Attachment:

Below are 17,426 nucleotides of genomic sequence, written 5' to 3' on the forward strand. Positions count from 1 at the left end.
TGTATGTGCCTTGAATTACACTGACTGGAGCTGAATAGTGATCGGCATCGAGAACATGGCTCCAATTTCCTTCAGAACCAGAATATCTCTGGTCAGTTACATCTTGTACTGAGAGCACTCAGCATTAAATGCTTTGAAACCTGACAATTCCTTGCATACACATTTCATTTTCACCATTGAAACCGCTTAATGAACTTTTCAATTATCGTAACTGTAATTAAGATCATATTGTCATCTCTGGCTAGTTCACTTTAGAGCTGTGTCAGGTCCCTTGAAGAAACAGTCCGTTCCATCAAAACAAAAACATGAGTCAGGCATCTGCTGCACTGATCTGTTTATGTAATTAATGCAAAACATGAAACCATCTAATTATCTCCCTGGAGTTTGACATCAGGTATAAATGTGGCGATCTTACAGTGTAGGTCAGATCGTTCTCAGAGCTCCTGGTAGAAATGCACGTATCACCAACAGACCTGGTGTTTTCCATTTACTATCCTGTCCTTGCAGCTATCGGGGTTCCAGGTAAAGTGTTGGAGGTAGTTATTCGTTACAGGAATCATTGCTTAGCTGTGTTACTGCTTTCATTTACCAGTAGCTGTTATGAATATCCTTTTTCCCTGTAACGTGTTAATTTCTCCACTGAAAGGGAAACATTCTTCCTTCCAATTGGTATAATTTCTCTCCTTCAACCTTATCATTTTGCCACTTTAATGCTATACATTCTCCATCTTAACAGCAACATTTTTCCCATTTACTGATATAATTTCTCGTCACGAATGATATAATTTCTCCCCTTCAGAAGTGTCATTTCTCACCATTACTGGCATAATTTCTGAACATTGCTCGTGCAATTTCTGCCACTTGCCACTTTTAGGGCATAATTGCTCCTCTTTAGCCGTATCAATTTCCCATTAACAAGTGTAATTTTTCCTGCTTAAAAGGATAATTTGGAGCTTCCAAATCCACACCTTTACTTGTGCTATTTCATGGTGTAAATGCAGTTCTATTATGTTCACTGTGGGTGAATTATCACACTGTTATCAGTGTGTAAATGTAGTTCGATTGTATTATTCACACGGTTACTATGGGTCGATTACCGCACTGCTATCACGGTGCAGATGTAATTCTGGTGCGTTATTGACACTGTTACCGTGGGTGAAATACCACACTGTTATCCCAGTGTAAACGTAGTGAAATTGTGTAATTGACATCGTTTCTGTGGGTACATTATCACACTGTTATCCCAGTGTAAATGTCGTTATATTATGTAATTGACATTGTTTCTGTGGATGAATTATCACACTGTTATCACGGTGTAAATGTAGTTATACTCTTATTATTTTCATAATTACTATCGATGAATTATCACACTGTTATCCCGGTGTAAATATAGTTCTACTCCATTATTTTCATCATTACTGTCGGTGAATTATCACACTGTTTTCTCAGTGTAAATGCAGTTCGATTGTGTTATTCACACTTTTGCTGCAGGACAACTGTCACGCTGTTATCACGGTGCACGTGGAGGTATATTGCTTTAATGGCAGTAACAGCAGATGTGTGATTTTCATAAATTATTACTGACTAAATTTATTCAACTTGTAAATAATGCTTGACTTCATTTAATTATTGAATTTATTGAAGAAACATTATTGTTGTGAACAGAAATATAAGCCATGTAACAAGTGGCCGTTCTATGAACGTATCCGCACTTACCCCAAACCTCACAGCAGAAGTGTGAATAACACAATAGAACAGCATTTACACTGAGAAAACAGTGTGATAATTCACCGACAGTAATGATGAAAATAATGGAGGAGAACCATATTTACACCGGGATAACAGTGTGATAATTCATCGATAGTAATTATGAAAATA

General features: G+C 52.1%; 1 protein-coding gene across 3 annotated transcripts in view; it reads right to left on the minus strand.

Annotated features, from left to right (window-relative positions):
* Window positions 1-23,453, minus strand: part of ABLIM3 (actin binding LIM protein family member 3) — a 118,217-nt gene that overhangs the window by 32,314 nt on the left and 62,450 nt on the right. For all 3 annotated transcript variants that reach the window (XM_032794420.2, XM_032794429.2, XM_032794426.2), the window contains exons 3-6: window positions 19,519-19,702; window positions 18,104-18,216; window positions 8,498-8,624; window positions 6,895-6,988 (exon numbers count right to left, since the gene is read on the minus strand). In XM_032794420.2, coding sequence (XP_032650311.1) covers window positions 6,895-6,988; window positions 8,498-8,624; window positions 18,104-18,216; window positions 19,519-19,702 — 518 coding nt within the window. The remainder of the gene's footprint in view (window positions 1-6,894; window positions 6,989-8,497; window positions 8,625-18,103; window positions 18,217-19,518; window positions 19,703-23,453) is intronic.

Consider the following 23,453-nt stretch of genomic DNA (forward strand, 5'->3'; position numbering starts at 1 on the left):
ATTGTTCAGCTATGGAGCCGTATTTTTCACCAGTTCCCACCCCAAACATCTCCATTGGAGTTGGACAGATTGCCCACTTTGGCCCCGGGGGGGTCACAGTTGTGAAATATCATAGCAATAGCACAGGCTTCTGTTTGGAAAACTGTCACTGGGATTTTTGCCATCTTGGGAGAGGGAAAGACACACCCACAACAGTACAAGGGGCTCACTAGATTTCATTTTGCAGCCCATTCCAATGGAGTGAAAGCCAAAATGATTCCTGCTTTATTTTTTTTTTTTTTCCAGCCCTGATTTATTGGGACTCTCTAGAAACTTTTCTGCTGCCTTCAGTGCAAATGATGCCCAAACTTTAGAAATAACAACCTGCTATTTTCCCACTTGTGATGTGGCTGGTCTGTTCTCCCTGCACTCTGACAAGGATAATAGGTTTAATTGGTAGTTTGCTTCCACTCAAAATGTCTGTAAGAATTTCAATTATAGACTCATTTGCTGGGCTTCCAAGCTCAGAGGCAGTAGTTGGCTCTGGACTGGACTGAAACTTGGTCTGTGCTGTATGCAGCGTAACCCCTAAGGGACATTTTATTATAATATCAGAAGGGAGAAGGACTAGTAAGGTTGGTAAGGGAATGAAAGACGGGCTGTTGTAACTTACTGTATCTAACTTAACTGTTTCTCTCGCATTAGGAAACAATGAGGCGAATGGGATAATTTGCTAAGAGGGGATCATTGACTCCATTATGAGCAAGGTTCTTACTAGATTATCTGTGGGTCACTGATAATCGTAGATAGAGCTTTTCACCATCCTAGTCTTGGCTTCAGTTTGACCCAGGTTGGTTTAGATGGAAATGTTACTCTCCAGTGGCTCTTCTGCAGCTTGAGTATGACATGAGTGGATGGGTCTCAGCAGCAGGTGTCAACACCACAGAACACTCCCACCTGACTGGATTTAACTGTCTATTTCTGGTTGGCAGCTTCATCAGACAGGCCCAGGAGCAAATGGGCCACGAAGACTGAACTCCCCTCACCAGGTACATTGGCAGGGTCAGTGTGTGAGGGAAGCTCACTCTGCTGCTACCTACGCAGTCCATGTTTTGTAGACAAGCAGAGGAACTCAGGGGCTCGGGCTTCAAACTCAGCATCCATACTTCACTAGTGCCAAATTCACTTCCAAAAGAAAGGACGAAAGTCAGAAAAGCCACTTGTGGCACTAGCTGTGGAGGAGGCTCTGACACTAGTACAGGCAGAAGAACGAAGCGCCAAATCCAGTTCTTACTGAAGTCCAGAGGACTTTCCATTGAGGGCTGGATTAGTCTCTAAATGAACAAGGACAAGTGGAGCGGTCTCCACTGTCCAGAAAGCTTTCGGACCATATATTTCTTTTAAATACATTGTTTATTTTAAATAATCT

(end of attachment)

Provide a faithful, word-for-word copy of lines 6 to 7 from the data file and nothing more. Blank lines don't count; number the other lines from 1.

Consider the following 23,453-nt stretch of genomic DNA (forward strand, 5'->3'; position numbering starts at 1 on the left):
ATTGTTCAGCTATGGAGCCGTATTTTTCACCAGTTCCCACCCCAAACATCTCCATTGGAGTTGGACAGATTGCCCACTTTGGCCCCGGGGGGGTCACAGTTGTGAAATATCATAGCAATAGCACAGGCTTCTGTTTGGAAAACTGTCACTGGGATTTTTGCCATCTTGGGAGAGGGAAAGACACACCCACAACAGTACAAGGGGCTCACTAGATTTCATTTTGCAGCCCATTCCAATGGAGTGAAAGCCAAAATGATTCCTGCTTTATTTTTTTTTTTTTTCCAGCCCTGATTTATTGGGACTCTCTAGAAACTTTTCTGCTGCCTTCAGTGCAAATGATGCCCAAACTTTAGAAATAACAACCTGCTATTTTCCCACTTGTGATGTGGCTGGTCTGTTCTCCCTGCACTCTGACAAGGATAATAGGTTTAATTGGTAGTTTGCTTCCACTCAAAATGTCTGTAAGAATTTCAATTATAGACTCATTTGCTGGGCTTCCAAGCTCAGAGGCAGTAGTTGGCTCTGGACTGGACTGAAACTTGGTCTGTGCTGTATGCAGCGTAACCCCTAAGGGACATTTTATTATAATATCAGAAGGGAGAAGGACTAGTAAGGTTGGTAAGGGAATGAAAGACGGGCTGTTGTAACTTACTGTATCTAACTTAACTGTTTCTCTCGCATTAGGAAACAATGAGGCGAATGGGATAATTTGCTAAGAGGGGATCATTGACTCCATTATGAGCAAGGTTCTTACTAGATTATCTGTGGGTCACTGATAATCGTAGATAGAGCTTTTCACCATCCTAGTCTTGGCTTCAGTTTGACCCAGGTTGGTTTAGATGGAAATGTTACTCTCCAGTGGCTCTTCTGCAGCTTGAGTATGACATGAGTGGATGGGTCTCAGCAGCAGGTGTCAACACCACAGAACACTCCCACCTGACTGGATTTAACTGTCTATTTCTGGTTGGCAGCTTCATCAGACAGGCCCAGGAGCAAATGGGCCACGAAGACTGAACTCCCCTCACCAGGTACATTGGCAGGGTCAGTGTGTGAGGGAAGCTCACTCTGCTGCTACCTACGCAGTCCATGTTTTGTAGACAAGCAGAGGAACTCAGGGGCTCGGGCTTCAAACTCAGCATCCATACTTCACTAGTGCCAAATTCACTTCCAAAAGAAAGGACGAAAGTCAGAAAAGCCACTTGTGGCACTAGCTGTGGAGGAGGCTCTGACACTAGTACAGGCAGAAGAACGAAGCGCCAAATCCAGTTCTTACTGAAGTCCAGAGGACTTTCCATTGAGGGCTGGATTAGTCTCTAAATGAACAAGGACAAGTGGAGCGGTCTCCACTGTCCAGAAAGCTTTCGGACCATATATTTCTTTTAAATACATTGTTTATTTTAAATAATCT